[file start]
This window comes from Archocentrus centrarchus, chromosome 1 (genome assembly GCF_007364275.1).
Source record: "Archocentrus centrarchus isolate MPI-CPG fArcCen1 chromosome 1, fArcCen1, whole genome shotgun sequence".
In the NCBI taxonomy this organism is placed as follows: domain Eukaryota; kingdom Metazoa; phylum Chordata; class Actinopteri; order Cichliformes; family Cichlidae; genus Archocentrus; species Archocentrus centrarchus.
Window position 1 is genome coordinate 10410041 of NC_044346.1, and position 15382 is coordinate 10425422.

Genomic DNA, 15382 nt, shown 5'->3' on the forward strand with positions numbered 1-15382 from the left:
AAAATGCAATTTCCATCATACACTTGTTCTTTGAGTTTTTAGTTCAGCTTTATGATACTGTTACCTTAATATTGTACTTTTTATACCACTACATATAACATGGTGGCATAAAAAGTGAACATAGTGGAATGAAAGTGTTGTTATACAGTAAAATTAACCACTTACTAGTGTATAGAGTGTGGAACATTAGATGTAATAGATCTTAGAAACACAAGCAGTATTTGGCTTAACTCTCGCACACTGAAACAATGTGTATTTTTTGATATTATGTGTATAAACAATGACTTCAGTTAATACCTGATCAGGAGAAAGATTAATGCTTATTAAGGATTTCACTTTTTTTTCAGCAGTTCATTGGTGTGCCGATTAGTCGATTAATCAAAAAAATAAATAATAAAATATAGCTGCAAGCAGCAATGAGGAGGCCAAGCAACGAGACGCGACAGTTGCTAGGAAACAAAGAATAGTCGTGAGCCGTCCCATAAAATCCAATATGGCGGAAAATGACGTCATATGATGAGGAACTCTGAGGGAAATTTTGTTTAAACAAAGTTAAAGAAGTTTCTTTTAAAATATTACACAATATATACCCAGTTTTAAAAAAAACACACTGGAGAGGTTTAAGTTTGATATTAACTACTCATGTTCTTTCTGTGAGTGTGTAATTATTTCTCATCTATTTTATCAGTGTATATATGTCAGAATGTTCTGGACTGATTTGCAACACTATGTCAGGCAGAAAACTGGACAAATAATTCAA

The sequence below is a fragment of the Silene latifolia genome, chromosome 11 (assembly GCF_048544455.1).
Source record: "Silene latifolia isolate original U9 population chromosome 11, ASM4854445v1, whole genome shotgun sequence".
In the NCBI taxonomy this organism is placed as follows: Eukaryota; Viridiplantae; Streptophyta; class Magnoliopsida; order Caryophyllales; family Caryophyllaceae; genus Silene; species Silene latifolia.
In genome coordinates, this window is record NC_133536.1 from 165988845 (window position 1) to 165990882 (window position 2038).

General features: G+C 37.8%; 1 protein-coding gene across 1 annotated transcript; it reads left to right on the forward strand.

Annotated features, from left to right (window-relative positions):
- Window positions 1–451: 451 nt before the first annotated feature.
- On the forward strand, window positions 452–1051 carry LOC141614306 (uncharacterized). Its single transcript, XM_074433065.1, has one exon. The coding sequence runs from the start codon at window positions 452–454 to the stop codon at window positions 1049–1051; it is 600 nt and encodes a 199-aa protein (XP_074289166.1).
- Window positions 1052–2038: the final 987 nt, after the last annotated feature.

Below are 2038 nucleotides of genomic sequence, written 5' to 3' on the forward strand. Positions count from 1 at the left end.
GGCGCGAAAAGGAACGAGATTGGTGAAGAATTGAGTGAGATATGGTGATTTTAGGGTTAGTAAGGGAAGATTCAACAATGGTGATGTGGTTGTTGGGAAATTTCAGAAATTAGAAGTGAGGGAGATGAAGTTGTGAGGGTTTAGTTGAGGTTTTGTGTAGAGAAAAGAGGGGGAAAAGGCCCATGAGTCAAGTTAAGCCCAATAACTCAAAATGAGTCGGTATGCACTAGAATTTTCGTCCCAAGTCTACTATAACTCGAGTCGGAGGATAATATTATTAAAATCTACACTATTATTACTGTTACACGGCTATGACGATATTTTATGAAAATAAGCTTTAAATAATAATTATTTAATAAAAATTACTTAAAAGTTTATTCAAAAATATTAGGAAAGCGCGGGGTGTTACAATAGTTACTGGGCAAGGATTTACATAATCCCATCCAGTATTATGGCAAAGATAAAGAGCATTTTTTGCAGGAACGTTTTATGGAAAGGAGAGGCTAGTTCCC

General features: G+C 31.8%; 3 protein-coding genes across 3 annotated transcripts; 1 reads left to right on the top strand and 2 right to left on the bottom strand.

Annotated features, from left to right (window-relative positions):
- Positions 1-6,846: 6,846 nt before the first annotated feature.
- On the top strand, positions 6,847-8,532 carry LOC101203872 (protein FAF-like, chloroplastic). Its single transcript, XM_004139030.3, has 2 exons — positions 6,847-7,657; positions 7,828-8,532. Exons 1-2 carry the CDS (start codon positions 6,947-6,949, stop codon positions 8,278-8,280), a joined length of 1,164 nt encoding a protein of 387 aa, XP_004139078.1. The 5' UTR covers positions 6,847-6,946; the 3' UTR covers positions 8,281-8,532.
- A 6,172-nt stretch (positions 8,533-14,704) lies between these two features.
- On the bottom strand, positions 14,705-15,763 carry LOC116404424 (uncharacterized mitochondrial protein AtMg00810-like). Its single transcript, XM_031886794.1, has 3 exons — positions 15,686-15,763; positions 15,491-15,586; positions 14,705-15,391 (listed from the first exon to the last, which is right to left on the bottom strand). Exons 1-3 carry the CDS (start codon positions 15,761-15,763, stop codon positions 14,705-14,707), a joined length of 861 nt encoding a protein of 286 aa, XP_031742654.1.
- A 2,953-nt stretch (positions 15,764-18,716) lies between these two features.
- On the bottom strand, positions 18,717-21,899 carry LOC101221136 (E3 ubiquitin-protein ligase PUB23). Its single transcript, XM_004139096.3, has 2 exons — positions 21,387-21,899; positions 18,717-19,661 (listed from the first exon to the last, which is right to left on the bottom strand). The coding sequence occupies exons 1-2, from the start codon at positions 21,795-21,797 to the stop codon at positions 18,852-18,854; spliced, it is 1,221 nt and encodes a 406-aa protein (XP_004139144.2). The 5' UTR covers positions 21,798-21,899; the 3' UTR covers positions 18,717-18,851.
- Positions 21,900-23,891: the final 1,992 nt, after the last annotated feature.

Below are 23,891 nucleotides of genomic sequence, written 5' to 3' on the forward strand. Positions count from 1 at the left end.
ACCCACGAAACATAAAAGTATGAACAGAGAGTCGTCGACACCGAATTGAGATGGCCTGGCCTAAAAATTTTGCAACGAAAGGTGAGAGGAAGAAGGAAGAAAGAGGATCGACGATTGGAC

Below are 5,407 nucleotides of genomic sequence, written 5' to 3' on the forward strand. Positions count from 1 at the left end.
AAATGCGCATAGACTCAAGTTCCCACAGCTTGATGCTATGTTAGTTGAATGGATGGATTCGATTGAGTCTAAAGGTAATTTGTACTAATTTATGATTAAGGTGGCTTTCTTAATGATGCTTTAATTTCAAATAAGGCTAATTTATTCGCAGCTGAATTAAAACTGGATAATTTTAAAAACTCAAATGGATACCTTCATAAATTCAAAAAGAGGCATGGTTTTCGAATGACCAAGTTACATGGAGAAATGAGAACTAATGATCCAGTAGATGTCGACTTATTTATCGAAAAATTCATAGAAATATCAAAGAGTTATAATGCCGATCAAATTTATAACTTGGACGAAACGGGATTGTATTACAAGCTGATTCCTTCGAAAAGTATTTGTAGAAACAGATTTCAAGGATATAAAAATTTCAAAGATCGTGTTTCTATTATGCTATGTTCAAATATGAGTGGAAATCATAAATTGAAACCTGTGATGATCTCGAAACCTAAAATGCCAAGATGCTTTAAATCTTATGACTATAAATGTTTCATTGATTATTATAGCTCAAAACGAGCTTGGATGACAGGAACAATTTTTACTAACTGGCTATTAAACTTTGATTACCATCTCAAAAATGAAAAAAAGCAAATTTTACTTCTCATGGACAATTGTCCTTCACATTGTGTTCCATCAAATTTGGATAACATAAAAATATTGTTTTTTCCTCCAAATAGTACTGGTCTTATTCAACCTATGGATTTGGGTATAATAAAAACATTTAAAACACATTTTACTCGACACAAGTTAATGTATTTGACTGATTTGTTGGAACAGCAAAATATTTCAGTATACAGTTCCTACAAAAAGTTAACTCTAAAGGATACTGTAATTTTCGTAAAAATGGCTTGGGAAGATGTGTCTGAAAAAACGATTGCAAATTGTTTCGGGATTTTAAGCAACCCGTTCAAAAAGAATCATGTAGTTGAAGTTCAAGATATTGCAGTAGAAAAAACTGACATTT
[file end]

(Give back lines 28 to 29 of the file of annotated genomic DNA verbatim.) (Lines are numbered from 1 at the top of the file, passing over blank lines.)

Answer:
ACCCACGAAACATAAAAGTATGAACAGAGAGTCGTCGACACCGAATTGAGATGGCCTGGCCTAAAAATTTTGCAACGAAAGGTGAGAGGAAGAAGGAAGAAAGAGGATCGACGATTGGAC

Below are 5,407 nucleotides of genomic sequence, written 5' to 3' on the forward strand. Positions count from 1 at the left end.